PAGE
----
“It is by being a metaphor that [a painting] can deliver an unrecognizable piece of somebody else’s world which is, none the less for that instant at least, experienced as true, is believed.” –Sargy Mann
The motifs and processes I’m drawn to result in the representation of some aspect of reality. But I’m less interested in accurate description and more interested in a personal translation of that reality and how the values, shapes, edges, and colors relate. And then how, if the experiment works, the painting transcends its two-dimensional surface and becomes vibrant with its own attractive drama or logic or DNA. That creative aspect of making a painting is pure magic to me.
In addition to being a painter, I’m the proud mom of two daughters, grandma to the sweetest baby boy, and a semi-retired communications executive. I live in the suburbs of Philadelphia.
My first experience with studio painting began as a humanities major at Penn State. Right after college in the early 90s, I worked as a magazine editor and served as a founding director for the Lancaster, PA-based nonprofit group New Art Voices, which provided alternative venues and multi-media exhibitions for regional artists.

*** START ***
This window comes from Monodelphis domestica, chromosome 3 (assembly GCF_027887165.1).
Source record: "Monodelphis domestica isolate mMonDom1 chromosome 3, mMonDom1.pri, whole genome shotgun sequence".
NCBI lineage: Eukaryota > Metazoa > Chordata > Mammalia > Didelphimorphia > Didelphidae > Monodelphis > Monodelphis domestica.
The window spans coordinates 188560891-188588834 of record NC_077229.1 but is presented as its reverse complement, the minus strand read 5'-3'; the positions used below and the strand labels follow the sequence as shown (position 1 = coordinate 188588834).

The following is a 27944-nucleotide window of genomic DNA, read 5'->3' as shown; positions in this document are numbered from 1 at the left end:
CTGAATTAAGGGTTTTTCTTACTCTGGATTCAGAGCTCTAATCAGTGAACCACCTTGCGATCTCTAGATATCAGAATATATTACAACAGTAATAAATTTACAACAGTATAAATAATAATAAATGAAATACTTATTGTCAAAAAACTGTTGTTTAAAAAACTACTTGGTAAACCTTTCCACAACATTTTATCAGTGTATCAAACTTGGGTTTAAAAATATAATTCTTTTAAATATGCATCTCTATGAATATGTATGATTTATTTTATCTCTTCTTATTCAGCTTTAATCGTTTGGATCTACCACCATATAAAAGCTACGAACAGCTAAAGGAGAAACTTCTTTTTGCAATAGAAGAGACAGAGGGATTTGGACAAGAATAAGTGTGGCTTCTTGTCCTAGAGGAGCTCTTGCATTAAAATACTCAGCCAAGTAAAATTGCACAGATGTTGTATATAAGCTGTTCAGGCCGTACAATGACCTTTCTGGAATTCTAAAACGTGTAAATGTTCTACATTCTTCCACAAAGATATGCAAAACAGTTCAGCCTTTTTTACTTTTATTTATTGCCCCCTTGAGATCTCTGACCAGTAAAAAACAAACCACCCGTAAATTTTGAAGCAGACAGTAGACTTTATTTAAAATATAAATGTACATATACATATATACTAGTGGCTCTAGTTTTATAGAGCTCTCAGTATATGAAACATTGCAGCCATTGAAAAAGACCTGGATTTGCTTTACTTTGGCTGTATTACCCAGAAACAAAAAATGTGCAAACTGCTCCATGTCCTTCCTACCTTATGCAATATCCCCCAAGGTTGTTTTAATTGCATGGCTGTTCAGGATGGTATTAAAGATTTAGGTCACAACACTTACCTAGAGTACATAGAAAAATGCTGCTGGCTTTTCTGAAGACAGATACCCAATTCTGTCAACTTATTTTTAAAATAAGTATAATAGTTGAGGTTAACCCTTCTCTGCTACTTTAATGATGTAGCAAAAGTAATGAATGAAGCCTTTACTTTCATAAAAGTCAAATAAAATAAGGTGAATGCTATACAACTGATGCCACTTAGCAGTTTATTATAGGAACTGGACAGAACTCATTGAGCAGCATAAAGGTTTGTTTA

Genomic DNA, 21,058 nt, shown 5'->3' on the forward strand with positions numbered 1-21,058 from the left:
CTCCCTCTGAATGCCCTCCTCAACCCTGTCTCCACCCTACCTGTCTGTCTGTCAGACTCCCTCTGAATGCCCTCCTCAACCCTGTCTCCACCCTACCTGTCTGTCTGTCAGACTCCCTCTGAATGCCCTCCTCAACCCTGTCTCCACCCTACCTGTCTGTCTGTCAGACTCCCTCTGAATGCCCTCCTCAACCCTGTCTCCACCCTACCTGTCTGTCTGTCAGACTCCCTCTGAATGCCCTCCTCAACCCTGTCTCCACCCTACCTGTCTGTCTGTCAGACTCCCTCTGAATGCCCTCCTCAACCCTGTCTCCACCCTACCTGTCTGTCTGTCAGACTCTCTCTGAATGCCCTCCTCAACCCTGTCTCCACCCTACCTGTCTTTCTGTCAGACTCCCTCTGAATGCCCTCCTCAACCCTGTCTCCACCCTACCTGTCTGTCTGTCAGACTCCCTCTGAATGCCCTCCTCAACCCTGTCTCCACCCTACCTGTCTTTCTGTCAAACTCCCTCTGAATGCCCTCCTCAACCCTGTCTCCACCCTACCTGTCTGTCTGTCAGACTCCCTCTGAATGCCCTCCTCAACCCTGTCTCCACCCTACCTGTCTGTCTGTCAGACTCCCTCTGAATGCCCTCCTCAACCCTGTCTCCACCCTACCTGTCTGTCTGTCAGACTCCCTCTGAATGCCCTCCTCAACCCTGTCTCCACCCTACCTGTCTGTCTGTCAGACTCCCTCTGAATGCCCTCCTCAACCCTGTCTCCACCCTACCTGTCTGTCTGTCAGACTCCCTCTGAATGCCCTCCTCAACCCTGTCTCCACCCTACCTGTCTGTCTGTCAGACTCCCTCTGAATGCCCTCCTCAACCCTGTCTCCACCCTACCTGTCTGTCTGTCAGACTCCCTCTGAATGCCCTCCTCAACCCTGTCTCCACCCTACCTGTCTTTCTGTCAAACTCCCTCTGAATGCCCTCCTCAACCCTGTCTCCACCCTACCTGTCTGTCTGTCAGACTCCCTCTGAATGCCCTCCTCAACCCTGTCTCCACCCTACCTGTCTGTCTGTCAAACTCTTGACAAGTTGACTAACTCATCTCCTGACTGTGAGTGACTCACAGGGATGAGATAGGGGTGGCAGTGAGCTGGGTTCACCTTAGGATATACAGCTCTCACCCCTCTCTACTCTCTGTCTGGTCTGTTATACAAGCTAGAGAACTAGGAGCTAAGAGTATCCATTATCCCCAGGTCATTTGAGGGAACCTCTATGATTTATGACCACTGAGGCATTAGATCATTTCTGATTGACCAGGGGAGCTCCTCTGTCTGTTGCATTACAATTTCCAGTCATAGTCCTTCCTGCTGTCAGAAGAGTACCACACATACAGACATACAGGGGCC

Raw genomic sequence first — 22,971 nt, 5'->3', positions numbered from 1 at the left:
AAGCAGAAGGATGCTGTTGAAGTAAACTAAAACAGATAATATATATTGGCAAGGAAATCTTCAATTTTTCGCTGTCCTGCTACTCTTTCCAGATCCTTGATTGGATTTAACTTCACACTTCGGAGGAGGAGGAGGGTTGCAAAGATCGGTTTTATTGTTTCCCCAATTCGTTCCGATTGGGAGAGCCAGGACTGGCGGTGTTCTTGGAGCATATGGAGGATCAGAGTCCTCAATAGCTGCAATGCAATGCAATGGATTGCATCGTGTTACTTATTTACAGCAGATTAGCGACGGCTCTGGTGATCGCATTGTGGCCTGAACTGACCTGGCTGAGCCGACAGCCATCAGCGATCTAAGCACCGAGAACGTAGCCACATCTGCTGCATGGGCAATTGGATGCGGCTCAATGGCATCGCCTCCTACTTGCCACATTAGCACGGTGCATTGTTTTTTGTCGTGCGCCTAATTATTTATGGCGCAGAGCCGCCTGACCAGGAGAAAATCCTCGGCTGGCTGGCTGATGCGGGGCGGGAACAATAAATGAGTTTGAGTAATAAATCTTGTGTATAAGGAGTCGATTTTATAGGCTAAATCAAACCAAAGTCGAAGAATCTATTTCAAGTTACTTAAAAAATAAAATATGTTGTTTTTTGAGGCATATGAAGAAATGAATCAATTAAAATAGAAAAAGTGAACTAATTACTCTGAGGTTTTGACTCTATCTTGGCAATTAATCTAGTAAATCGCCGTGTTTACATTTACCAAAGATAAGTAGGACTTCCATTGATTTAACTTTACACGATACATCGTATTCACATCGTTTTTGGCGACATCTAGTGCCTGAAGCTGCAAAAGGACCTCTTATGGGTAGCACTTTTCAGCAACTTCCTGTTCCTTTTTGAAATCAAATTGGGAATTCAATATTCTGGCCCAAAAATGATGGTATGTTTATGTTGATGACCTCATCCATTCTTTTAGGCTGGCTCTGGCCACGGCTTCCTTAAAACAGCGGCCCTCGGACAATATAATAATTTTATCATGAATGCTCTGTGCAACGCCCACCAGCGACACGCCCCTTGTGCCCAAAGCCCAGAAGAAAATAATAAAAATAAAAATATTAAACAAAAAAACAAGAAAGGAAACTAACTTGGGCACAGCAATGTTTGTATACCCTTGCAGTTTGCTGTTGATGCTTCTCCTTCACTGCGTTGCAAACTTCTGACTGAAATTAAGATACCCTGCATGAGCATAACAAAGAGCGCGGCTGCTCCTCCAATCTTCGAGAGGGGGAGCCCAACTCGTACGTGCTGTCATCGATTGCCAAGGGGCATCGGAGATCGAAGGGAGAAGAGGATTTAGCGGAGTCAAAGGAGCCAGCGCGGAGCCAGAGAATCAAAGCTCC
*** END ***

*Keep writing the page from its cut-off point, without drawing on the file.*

Between then and now I’ve had the joy of raising my two daughters and navigating a career in public relations, while painting only occasionally but always feeling the draw of needing to paint.
So in recent years I’ve established a committed painting practice — one further fueled by the isolation required during the COVID-19 pandemic. A number of art centers and studios, along with their incredible teams of painters, have become invaluable resources for me. These schools include Winslow Art Center, Washington Studio School, Wayne Art Center, and Penn Studio School of Art.